An understanding between China and India not to develop a permanent presence on each other’s maritime territories may be helpful in reducing tensions between the two navies. Given the broader context of Sino-Indian strategic rivalry, however, this seems unlikely.
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This daily column includes Gateway House’s Badi Soch – big thought – of the day’s foreign policy events. Today’s Badi Soch looks at how secularism is faring in South Asia.
The high level of enthusiasm expressed by New Delhi – for former Prime Minister Nawaz Sharif’s expected return to power – may perhaps be premature. India be patient with the new government in Islamabad.
Will former Pakistani Prime Minister Nawaz Sharif prove to be his country’s saviour, one that can make Pakistan the ambitious transit economy it can be? However, the most needed and least controversial angle from which India and Pakistan’s new government can begin to engage is through business and trade.
For the first time since 1947, Pakistan, on May 11, succeeded in transitioning from one elected government to another. Gateway House interviews Arun Nanda, Director, Mahindra Group, on the prospects of India-Pakistan trade in the new political environment.
This daily column includes Gateway House’s Badi Soch – big thought – of the day’s foreign policy events. Today’s focus is on the elections and new government in Pakistan.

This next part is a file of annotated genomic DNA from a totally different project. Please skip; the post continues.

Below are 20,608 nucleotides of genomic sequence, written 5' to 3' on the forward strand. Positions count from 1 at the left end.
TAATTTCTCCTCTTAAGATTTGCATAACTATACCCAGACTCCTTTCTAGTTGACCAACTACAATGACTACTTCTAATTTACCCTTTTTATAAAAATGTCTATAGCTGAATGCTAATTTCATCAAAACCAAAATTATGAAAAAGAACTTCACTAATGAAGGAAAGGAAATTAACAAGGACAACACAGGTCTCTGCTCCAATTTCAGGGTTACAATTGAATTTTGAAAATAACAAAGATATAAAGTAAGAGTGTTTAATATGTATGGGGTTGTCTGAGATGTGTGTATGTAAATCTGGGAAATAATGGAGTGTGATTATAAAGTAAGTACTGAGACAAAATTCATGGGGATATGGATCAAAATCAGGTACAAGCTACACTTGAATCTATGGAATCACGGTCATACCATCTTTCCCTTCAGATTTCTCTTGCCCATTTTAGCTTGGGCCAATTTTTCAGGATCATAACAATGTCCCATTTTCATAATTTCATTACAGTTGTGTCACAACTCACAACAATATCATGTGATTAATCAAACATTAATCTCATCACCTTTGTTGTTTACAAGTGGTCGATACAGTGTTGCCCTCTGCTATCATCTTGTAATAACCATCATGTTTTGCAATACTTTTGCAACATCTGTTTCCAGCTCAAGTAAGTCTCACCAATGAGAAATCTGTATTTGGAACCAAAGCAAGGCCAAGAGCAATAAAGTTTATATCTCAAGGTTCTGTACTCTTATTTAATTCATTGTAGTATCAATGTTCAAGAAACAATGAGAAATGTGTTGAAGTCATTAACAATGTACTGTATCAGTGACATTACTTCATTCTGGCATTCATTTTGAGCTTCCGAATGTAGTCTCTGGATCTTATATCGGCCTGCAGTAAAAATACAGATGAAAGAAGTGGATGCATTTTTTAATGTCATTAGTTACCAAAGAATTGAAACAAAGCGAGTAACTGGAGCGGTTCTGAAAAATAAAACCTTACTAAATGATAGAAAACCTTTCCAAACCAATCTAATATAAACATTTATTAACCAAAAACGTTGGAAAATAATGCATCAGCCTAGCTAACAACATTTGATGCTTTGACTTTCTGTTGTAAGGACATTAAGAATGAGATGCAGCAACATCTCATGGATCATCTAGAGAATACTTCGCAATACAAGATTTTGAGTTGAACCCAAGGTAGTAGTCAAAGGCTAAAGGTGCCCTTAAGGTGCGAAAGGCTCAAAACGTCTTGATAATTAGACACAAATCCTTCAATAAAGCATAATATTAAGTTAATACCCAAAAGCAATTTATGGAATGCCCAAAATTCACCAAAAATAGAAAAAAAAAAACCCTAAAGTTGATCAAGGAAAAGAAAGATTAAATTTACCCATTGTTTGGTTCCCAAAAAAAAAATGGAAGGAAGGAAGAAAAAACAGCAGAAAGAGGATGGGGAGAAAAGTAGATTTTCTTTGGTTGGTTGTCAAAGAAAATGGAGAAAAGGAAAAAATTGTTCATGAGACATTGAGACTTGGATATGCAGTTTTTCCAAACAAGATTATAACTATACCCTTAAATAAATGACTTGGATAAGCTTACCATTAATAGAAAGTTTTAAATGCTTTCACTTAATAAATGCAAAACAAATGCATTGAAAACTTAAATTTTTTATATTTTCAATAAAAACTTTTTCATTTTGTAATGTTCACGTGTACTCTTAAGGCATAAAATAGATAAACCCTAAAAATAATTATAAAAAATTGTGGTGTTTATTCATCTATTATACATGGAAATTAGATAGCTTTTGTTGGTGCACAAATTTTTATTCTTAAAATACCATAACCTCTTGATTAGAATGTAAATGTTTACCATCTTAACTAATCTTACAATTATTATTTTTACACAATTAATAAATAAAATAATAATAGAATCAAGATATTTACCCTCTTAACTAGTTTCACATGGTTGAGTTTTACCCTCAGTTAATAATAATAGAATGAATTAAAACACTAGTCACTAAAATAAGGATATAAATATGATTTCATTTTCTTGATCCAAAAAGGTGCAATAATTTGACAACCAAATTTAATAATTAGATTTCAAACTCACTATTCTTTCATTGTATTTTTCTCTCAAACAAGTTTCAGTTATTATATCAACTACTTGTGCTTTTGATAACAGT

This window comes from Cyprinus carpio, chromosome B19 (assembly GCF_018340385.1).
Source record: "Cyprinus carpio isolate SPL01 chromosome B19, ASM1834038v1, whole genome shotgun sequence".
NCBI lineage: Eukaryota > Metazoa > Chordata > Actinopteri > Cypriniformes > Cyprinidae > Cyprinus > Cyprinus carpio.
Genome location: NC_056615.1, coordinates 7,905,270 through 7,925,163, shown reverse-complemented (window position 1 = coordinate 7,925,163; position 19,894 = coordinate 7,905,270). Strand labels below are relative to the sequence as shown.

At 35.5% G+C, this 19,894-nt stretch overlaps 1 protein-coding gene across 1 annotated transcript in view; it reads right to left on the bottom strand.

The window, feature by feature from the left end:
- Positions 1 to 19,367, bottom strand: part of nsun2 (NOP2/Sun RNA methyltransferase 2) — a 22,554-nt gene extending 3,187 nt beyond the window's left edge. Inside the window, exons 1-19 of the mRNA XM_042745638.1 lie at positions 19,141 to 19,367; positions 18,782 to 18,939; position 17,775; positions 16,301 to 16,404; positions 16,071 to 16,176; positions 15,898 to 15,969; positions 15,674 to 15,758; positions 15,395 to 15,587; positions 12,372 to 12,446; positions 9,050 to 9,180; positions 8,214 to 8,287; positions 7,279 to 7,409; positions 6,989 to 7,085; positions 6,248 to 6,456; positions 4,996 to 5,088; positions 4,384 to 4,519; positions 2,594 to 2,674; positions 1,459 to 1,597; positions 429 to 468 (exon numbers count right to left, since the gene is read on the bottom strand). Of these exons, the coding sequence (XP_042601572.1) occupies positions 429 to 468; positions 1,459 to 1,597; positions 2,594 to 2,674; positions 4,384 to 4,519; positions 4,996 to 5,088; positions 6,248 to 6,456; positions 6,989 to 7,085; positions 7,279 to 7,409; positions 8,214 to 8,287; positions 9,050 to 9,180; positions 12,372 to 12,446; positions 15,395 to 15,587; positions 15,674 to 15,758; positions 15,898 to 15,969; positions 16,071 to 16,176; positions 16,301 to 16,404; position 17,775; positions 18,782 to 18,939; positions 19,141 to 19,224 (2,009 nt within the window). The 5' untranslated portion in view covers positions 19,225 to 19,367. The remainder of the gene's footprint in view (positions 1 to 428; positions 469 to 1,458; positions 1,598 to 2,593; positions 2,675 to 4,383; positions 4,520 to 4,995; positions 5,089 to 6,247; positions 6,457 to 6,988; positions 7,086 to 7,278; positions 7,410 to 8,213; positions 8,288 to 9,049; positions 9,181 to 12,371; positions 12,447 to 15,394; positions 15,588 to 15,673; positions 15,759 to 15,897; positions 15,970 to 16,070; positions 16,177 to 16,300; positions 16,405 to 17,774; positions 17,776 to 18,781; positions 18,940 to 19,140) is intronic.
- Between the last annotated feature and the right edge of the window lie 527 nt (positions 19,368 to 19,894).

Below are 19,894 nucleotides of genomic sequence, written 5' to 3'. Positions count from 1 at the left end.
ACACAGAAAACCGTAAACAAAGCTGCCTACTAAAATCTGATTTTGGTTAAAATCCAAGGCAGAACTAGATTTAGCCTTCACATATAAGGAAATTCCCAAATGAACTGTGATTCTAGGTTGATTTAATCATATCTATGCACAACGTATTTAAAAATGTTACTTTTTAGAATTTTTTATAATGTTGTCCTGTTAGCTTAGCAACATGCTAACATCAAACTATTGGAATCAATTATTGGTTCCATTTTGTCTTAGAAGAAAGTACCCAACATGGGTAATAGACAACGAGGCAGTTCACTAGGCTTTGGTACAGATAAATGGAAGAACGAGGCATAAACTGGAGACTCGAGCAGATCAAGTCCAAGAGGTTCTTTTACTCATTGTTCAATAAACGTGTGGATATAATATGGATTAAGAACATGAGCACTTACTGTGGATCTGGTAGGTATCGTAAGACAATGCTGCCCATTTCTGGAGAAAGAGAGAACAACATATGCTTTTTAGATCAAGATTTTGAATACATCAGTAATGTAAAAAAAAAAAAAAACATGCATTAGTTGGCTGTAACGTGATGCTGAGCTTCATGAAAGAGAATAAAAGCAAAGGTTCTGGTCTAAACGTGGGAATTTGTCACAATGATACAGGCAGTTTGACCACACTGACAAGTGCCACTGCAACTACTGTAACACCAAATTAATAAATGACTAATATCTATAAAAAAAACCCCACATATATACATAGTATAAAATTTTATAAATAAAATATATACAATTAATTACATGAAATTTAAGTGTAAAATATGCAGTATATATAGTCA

Pakistan’s national elections will take place in the backdrop of a troubled economy, severe energy crisis, and frequent terrorist attacks. Can these problems be solved if the next leadership agrees to open its territories for trade and transit purposes between India and Afghanistan?
In the closing remarks of the online debate, titled ‘The civil-military equation in Pakistan,’ Daniel Markey concludes that the question for civilian leaders is not whether they can stave off military rule, but if they can find a way to put their country on a better path for the future.
Gateway House’s Ambassador Neelam Deo, in a debate, titled ‘The civil-military equation in Pakistan has begun to tilt in favour of civilians,’ argues in her closing remarks that Pakistan will need sympathy and support as it confronts the complex choices that the democratisation process continually throws up.
In the second round of the online debate, titled ‘The civil-military equation in Pakistan,’ Daniel Markey argues that although the power equation may not have titled completely in favour of the civilian government, today, the military’s influence in administrative affairs isn’t as strong as it previously was.